By: Matthew C. Norris, Esq
Matthew C. Norris, PLC
Occasionally, a contractor will successfully submit a low bid to a government entity and have the low bid accepted, only to have the public body refuse to formally enter into the contract.
The Michigan Court of Appeals recently decided a case in favor of a general contractor. The Court ruled that accepting the contractor’s bid constituted formation of a contract. The later refusal by the public body, to sign the contract, did not change the fact a contract had been entered into. The case is The Garrison Company v Bishop International Airport Authority, Mich Ct App No. 293415 (Nov 18, 2010).
In the case, the contractor submitted the low bid, its bid was accepted by the Airport Board, and the public body communicated this to the contractor. The contractor began to exchange emails with the architect for the airport.
A month later, the Airport Director refused to sign the contract, and the Airport Board rescinded its acceptance of the bid. The contractor sued for lost profits.
The Court of Appeals ruled that there was a binding contract, even before the construction contracts themselves were signed. The reasoning for the Court’s decision is that the Airport accepted the contractor’s offer to perform the contract at a fixed price, and the contract was enforceable. The act of formally signing the construction contracts “was not a step that had to be completed before a valid contractual relationship arose.”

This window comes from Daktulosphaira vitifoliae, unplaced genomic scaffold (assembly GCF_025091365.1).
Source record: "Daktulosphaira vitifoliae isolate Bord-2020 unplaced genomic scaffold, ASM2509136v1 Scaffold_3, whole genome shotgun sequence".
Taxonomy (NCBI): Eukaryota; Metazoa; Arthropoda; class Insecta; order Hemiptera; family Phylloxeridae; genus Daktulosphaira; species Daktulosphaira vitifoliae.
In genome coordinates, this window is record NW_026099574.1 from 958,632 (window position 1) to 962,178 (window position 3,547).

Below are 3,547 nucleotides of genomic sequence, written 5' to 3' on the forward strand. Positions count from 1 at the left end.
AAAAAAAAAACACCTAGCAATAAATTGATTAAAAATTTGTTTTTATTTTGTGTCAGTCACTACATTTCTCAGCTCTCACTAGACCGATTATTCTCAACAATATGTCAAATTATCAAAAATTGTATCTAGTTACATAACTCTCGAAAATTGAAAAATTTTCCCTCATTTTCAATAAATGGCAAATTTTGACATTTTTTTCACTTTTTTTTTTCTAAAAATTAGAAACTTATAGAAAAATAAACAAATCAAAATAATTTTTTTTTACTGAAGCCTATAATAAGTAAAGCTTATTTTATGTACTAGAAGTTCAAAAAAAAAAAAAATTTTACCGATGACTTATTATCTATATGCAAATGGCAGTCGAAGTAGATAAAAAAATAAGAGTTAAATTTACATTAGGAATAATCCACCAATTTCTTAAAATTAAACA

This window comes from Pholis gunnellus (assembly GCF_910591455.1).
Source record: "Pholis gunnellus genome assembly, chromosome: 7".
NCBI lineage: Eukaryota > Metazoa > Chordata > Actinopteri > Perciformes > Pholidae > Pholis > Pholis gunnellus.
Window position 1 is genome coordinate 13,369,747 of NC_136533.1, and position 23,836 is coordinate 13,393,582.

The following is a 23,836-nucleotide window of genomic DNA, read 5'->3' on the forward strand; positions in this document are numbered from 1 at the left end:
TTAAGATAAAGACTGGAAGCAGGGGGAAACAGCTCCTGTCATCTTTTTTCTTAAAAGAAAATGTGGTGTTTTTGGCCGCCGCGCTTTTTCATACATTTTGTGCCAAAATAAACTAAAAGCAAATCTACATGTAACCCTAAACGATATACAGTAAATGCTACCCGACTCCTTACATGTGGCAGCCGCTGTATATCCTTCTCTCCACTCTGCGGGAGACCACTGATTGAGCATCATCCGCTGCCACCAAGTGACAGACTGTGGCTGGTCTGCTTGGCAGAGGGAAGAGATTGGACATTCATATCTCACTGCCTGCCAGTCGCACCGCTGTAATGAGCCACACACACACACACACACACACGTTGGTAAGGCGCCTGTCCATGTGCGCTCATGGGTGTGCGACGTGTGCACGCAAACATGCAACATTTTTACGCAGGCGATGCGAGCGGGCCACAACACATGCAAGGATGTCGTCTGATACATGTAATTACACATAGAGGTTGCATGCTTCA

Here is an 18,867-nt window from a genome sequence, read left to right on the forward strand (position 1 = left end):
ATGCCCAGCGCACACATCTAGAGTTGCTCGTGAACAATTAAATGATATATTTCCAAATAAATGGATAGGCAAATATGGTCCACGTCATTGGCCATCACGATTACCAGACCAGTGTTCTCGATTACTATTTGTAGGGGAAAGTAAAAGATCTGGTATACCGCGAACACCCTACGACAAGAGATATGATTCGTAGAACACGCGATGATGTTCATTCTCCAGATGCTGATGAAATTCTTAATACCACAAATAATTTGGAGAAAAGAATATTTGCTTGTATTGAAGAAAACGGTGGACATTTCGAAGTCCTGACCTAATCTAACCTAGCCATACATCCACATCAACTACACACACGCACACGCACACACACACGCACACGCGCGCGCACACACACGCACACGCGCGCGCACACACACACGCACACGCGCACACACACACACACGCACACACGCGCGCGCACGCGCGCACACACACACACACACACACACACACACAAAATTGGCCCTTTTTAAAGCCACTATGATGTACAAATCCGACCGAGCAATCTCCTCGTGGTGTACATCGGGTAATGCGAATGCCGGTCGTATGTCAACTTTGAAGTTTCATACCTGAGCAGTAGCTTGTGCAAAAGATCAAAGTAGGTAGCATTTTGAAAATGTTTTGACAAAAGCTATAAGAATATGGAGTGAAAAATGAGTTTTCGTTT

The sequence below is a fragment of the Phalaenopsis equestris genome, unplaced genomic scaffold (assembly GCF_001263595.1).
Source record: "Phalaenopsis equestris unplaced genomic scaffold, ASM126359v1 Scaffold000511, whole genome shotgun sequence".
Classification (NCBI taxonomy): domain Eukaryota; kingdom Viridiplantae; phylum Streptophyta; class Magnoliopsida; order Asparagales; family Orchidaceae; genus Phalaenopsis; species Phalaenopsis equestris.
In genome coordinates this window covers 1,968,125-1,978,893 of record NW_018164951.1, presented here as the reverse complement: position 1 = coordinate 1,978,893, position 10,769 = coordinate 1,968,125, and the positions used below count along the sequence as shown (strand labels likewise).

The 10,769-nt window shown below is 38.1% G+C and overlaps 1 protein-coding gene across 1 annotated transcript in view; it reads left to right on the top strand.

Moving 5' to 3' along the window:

The Court of Appeals reasoned that, if the contractor attempted to walk away from its bid, the contractor could not “walk away from the project without liability.” Since the bid and acceptance were binding on the contractor, the public body was also bound.
The Court was also not convinced by the Airport’s argument that the Airport needed to conduct “due diligence” after accepting a bid. The Court reasoned that, if a public body were allowed to conduct due diligence after accepting a bid, the public body could accept a bid with impunity, and later interpose an indefinite due diligence time period before rescinding. Due diligence should be done before acceptance of a bid.
The Court of Appeals cited a 100-year history of Michigan case law that a bid, once accepted, becomes a contract.
A low bid contractor is often disappointed if its contract is ultimately rescinded by a public body. While cases against public bodies remain difficult, this Court of Appeals decision should make it more likely a contractor in this situation might prevail.
Matthew Norris graduated from Michigan State University (B.A., 1981); and Wayne State University Law School (1984) and has concentrated his practice on construction law. He was admitted to the Michigan and U.S. District Court, Eastern District of Michigan, in 1984; to the U.S. District Court, Western District of Michigan and U.S. Court of Appeals, Sixth Circuit.
Mr. Norris is a also member of the Oakland County Bar Association and State Bar of Michigan (Sections of: Business Law; Probate and Estate Planning; Real Estate Law; Construction Law Committee). He was Chair of the State Bar Construction Law Committee from 1997 through 2000. Chair, State Bar of Michigan Real Property Section Summer Conference, July, 2001; State Bar of Michigan Real Property Law Section, 2002 presenter: "Commercial Projections: What you Need to Know about Construction Contracts and Liens"; and Co-authored an article summarizing Construction Lien Act decisions and another dealing with pay-when-paid contract clauses, both published in the Michigan Real Property Review.
For more information about the Garrison case, you may contact Matt Norris by e-mail or telephone at (248) 994-7320.